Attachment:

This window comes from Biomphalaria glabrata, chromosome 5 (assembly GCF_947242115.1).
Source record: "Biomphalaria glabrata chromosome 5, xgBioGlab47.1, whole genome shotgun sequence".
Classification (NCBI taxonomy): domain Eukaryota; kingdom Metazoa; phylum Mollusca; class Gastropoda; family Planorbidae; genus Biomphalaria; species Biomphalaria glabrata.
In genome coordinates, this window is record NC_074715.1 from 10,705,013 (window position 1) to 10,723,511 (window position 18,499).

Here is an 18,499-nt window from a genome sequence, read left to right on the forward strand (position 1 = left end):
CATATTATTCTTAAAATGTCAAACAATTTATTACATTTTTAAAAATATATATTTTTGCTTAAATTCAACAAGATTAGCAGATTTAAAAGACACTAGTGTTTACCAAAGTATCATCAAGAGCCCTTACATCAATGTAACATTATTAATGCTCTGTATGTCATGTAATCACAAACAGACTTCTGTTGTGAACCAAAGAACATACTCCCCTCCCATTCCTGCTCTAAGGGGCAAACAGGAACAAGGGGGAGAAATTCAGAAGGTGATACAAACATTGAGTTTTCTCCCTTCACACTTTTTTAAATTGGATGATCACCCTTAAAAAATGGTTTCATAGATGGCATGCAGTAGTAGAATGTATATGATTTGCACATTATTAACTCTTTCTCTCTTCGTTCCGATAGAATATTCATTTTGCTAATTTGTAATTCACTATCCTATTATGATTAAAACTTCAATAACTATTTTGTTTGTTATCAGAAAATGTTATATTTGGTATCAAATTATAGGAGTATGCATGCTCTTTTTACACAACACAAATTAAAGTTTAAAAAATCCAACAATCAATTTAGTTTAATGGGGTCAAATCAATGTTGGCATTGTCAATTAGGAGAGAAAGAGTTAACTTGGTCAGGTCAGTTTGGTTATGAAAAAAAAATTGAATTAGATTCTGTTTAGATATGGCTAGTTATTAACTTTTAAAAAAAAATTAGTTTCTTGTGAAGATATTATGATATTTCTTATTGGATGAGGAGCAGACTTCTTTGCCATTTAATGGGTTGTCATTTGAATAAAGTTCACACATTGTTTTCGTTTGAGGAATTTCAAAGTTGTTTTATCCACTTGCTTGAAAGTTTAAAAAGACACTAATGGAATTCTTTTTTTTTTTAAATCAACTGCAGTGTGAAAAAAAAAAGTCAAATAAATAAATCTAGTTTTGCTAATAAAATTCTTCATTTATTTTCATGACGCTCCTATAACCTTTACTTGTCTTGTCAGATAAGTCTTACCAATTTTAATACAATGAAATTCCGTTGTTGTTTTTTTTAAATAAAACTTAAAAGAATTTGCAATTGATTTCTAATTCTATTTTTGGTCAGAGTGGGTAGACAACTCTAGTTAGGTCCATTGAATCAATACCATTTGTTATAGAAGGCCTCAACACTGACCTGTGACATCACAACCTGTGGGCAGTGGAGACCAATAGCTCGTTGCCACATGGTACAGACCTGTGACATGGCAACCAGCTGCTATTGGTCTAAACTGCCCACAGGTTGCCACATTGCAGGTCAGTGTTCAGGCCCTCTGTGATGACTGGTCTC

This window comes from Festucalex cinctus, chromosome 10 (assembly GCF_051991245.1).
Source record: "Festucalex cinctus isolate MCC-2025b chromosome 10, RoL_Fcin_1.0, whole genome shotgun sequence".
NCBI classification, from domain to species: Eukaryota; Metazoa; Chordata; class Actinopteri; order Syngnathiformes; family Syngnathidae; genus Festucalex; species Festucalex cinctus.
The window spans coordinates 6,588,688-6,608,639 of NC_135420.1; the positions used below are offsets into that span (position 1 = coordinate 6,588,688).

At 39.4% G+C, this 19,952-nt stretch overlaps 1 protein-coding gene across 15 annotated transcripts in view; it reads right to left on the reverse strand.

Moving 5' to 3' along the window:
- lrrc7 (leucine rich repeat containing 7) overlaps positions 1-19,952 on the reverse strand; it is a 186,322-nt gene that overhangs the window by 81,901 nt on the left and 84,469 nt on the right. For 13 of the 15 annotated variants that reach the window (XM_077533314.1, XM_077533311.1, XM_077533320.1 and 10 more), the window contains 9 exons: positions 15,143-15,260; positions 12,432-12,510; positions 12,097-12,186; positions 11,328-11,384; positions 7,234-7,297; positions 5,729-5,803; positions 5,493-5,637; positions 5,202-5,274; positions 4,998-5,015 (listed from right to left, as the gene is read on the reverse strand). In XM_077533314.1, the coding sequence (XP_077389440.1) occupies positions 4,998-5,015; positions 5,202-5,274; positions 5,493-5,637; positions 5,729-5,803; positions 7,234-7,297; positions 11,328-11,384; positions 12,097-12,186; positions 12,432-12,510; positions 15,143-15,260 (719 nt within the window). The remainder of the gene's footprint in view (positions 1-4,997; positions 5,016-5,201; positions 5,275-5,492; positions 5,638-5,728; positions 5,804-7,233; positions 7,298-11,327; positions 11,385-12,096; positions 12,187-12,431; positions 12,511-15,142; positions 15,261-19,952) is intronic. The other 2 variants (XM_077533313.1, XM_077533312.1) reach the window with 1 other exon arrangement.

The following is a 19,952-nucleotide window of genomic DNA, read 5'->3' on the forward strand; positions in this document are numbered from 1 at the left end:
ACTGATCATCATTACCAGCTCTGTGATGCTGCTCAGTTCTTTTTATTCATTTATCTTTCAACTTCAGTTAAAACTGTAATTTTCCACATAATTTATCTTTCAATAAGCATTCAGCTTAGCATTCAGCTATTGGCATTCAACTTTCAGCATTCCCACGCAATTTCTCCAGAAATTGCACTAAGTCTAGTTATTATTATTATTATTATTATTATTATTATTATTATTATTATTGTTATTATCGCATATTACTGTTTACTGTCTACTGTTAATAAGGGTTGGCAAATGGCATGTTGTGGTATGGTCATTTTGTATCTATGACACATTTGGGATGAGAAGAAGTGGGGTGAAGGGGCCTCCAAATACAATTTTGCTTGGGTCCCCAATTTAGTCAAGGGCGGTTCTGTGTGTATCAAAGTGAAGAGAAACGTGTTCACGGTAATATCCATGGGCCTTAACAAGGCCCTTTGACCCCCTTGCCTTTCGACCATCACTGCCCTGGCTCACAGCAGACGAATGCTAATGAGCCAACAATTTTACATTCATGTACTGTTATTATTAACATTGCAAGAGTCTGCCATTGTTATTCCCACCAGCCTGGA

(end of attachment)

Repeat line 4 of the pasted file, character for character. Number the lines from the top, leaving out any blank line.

In genome coordinates, this window is record NC_074715.1 from 10,705,013 (window position 1) to 10,723,511 (window position 18,499).